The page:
in women. To make converts is culIt was particularly on the tender tivating this inclination, and females souls of females, that the law of Christ have always been more active in that could exert its power; and women occupation than men. were actually the foremost in em- | England, France, a part of Germabracing its dogmas, which corre- ny, Hungary, Bohemia, Poland, Russponded so well with all the secret sia, and, during some time, even Persia


The Mendicant-A Tale.


received the gospel through the hands their husbands; and if they consoof the fair; and thousands of prose- crated themselves to retirement, they lytes were the happy fruits of well-depended only upon their Maker: in employed charms and graces. That short, they had been slaves, and the innate sensibility, which love perverts new law made them free. into passion, was, by religion, transformed into sweet and consoling pity. The desire to see others as happy as THE MENDICANT—A TALE. they were themselves, and to relieve

“ Let not ambition mock their useful toil, misfortune wheresoever they could, Their homely joys and destiny obscure; inspired them with an almost super Nor grandeur bear with a disdainful smile patural ardour in the cause of righte The short and simple appals of the poor.” ousness. Sacred asylams for the un

GRAY. fortunate were instituted, patronized, \ A few years have now elapsed since, and maintained by then: ; affection as I was, one winter's evening, taking and pity triumphed over the repug- my accustomed walk along a sequesnance, wbich they must have felt attered lane, highly fenced on each side the sight of hideous objects; and they with a thorn hedge, and viewing with administered succours which became admiration the starry heavens glowing doubly sweet by the manner in which with living sapphires, and the moon they were bestowed, Evils were re shining with cloudless majesty, my medied, complaints were heard, tears attention was suddenly arrested by met with sympathy, and indigence the sound of something proceeding was assisted. Even the persecutions, from behind the hedge, on my to which Christians were exposed, right; which, on nearer approach, only served to develop female virtue proved to be the sound of a human the more conspicuously.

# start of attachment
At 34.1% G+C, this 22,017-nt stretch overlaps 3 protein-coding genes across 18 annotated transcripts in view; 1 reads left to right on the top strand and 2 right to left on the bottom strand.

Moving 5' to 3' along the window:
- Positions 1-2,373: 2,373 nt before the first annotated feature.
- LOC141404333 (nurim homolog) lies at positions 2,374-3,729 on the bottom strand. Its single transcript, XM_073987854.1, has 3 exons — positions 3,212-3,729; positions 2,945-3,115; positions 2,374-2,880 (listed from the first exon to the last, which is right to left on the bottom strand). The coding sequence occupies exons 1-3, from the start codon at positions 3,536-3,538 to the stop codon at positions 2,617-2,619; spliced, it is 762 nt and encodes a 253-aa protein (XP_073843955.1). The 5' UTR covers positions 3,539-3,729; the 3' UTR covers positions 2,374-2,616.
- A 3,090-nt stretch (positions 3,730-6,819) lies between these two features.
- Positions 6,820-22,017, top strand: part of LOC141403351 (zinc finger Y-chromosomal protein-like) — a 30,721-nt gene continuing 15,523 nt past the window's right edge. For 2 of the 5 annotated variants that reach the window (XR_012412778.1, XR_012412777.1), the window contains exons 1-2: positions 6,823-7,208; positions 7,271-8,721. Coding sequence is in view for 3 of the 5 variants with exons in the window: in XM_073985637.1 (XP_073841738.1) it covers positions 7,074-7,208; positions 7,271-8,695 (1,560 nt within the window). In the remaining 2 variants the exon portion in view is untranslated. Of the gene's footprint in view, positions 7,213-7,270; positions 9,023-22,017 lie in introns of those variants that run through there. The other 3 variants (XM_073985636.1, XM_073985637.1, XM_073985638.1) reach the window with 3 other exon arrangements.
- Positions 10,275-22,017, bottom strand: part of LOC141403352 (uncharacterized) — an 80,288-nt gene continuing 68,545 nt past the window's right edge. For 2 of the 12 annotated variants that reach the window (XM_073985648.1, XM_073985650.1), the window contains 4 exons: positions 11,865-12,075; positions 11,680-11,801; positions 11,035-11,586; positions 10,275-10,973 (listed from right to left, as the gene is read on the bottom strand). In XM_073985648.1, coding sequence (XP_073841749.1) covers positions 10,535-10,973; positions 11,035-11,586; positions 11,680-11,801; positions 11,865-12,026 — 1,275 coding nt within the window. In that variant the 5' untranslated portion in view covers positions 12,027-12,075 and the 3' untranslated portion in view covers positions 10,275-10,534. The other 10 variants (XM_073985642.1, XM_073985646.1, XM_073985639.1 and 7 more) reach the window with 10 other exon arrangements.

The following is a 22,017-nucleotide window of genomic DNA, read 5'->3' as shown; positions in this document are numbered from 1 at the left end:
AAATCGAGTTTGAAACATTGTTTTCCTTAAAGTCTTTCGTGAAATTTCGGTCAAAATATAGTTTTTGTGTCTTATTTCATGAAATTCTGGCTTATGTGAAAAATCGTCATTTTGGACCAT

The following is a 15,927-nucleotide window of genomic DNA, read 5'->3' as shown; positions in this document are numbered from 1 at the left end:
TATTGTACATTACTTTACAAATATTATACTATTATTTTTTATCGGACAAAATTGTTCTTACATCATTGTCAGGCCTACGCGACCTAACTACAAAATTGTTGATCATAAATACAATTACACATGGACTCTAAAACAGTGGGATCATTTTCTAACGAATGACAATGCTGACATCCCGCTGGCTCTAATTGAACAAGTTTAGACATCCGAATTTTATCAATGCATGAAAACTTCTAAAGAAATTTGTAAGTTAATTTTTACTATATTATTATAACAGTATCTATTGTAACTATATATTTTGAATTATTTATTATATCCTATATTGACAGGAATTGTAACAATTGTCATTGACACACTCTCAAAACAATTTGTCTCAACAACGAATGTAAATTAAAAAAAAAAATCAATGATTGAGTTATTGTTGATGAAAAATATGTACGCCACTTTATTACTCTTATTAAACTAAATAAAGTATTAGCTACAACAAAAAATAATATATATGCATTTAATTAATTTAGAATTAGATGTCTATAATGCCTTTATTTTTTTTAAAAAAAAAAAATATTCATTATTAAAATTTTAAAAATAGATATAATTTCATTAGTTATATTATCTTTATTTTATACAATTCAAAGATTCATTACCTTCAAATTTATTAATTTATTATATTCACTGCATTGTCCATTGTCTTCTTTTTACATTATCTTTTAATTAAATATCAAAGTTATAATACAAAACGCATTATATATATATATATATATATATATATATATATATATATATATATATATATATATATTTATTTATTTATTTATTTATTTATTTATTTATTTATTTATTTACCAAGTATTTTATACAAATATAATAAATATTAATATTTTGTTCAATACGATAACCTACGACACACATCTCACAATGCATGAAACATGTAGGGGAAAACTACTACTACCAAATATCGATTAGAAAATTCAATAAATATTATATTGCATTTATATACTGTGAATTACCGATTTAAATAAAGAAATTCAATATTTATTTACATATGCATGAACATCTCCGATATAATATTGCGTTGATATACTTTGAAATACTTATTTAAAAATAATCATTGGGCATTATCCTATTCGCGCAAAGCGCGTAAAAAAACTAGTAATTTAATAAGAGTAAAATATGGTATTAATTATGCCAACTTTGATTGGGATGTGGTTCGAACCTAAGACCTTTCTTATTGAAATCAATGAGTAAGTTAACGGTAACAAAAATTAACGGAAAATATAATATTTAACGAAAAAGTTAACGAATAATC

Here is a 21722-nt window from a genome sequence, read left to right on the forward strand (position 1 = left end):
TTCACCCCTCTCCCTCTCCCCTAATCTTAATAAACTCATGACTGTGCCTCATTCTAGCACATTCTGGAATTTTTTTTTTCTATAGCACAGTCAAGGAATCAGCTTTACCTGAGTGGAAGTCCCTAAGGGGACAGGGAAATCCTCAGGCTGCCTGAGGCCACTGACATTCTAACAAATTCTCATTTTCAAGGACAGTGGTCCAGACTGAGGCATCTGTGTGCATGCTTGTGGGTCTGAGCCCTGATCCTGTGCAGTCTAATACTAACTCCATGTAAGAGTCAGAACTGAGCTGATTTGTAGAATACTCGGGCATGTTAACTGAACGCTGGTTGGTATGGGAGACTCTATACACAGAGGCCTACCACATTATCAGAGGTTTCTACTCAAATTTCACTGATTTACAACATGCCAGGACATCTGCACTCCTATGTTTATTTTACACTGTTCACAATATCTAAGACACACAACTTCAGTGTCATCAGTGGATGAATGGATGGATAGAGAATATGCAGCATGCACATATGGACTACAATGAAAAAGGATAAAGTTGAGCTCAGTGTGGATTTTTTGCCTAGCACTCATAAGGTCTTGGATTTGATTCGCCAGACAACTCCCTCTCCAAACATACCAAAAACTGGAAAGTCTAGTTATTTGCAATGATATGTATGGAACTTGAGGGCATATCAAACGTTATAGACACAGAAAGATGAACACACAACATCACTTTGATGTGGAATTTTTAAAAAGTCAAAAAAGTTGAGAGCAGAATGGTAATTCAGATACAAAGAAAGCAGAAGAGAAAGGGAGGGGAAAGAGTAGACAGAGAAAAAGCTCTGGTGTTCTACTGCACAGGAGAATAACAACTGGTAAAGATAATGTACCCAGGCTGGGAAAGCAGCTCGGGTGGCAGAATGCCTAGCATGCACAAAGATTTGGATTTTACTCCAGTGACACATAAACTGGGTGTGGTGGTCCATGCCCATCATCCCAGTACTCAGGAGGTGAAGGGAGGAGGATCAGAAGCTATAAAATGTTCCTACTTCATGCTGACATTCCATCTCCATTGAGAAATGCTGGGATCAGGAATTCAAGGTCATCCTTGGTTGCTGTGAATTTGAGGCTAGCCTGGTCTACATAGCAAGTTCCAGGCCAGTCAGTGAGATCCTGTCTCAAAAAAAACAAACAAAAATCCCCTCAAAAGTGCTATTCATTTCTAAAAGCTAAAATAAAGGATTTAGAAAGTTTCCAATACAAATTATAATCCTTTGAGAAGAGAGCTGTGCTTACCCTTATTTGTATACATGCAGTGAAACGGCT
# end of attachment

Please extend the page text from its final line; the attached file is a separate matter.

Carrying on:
voice, uttering, in strains the most Calm and triumpbant, religion had sorrowful, a long string of bitter comwon their hearts, and called forth plainings, which was concluded in the their tenderness; but troubles, threats, words of our far-famed poet:and proscriptions electrified their cou

" When shall I lay this weary bead, rage, and elevated their sentiments :

And acbing beart, beneath the soil, urged by holy zeal, they were fore To slumber in that dreamless bed, most in precipitating themselves on